The road to Cape Coast and Elmina is now becoming very familiar but I always enjoy a few days at Kosa on the beach. It is so relaxing and they always have mashed potato on the menu. I rarely see potatoes so this is a real treat. The big disappointment this time was that I hadn’t anticipated am off-season for lobster! We did find crabs for sale along the road, though. They looked exciting but we decided to give them a miss.
Our time here was short as there was a large area of Ghana to be covered in 2 weeks. How fortunate were we when it was discovered that the annual festival in Cape Coast was the day we had planned to visit the castle and city. In typical African style, the start time was about 4 hours out.
We had time to take in the slave castle, for me the fourth visit, and have lunch before threading our way through crowds to find a place in their Jubilee Park in order to watch the festivities. Along the road we came across a group of expert roller bladders and excited revellers, some dressed in bright costumes with masks, familiar we realised from the front cover of the Ghana guide that has become my “bible” to Ghana here.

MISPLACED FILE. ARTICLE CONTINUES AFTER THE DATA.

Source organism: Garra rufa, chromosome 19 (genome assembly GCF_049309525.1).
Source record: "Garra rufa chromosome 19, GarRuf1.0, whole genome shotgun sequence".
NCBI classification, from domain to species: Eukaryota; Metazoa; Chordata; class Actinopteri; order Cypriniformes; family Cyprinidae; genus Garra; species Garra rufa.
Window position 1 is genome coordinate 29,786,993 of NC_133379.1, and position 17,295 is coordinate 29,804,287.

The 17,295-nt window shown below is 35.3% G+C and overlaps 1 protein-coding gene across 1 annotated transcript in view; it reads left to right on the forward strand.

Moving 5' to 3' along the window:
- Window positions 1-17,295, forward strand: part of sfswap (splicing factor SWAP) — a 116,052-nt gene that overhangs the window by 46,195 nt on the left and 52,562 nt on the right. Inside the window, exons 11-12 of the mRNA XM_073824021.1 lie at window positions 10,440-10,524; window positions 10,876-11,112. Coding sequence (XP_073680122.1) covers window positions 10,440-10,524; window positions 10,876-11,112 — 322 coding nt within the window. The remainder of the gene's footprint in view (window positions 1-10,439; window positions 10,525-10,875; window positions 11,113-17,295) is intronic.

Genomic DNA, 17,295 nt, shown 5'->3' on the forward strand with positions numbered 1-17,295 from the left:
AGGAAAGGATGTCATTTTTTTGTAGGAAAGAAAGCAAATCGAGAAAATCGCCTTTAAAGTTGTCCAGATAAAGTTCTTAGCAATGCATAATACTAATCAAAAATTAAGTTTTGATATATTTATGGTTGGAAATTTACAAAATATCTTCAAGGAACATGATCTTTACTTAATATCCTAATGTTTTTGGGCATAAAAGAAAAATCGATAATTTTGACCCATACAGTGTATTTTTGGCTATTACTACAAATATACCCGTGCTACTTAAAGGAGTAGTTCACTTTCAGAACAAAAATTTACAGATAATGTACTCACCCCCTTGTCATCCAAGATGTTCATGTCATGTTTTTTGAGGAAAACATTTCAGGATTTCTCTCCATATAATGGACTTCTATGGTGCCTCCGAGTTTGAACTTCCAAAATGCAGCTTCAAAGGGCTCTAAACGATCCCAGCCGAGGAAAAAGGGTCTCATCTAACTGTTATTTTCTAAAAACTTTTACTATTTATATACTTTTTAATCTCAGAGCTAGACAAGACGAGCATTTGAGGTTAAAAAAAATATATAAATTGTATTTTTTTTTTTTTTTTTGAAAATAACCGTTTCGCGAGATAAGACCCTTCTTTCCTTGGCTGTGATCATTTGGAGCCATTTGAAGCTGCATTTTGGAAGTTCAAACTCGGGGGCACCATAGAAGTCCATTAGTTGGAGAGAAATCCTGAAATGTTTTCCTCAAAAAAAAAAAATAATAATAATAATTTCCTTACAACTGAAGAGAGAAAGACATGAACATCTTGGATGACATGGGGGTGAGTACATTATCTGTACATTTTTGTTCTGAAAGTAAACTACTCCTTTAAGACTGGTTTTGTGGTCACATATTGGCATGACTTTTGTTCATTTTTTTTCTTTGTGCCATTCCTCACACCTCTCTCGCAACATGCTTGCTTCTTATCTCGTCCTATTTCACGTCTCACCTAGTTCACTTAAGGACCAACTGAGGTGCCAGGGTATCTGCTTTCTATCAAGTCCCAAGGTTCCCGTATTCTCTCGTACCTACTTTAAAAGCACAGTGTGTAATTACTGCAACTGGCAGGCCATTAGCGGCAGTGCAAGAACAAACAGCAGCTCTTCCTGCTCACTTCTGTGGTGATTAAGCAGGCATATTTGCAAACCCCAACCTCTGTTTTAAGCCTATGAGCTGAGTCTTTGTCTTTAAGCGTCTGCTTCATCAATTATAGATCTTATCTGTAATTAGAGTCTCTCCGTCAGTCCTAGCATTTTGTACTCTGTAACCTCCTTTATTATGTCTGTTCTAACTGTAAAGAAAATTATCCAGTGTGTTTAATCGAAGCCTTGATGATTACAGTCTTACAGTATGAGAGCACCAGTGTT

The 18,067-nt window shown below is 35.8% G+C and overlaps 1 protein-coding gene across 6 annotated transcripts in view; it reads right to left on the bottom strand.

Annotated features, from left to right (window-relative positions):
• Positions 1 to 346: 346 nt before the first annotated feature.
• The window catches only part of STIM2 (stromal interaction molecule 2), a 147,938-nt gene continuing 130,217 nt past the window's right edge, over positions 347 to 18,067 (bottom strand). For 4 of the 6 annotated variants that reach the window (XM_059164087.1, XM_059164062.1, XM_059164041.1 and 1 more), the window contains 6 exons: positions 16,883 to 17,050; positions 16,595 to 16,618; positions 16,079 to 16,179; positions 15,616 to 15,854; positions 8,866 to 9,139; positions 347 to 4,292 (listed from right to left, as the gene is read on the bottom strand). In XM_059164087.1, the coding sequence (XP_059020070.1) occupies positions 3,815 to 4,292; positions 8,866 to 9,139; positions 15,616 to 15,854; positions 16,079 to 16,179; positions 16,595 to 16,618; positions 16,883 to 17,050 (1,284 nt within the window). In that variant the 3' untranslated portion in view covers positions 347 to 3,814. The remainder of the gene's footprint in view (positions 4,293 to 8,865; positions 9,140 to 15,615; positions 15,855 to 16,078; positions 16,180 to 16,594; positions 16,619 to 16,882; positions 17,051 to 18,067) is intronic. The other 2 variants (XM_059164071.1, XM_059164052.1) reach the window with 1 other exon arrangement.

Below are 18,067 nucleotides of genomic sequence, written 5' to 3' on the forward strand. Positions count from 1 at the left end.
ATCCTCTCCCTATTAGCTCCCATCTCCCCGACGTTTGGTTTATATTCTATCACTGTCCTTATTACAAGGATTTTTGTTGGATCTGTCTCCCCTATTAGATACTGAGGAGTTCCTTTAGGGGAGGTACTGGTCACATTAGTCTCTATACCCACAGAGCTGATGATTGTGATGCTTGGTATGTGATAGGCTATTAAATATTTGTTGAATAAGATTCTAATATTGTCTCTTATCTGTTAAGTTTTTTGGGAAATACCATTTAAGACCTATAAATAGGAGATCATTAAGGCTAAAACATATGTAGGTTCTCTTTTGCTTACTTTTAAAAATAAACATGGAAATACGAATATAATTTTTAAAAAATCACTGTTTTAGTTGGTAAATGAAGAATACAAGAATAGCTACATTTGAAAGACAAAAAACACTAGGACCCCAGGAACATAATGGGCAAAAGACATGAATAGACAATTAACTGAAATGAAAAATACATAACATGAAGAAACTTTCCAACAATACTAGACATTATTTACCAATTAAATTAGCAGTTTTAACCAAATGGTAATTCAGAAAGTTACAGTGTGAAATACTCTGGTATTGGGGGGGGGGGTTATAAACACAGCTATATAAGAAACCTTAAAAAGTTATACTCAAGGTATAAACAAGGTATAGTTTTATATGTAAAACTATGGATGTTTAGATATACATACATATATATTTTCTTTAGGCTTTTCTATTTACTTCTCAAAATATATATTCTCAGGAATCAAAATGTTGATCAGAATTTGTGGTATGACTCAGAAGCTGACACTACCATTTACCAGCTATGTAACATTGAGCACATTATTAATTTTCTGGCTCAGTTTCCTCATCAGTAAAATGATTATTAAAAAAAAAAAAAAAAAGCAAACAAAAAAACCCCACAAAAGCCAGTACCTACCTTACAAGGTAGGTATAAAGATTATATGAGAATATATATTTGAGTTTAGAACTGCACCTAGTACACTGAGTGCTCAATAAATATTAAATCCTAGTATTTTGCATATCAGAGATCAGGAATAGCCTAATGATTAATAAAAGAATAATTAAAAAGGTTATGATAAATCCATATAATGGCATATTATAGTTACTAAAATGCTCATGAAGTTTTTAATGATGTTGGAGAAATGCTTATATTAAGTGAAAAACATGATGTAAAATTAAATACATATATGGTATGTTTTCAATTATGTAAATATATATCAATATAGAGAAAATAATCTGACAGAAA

The news reached us that the new President was due to attend this event. No doubt that was a contributing factor to the more than a little late start. His arrival was preceded by the grand entrance of Chiefs and representatives of local Asafo Societies. Their elaborate umbrellas shielding them from the sun and announcing their superiority never fail to impress me.
There were colourful groups of all ages singing and dancing.
The President finally arrived in a cavalcade of SUVs driving unnecessarily fast into the arena. The man waving to everyone was not the President, I was assured by children around me. He was the nervous looking guy in the brown suit, pictured here in the middle.
We stayed long enough to see a stilt walker and some characters in carnival costumes before we decided we would leave the residents of Cape Coast to their celebrations and head back to the beach.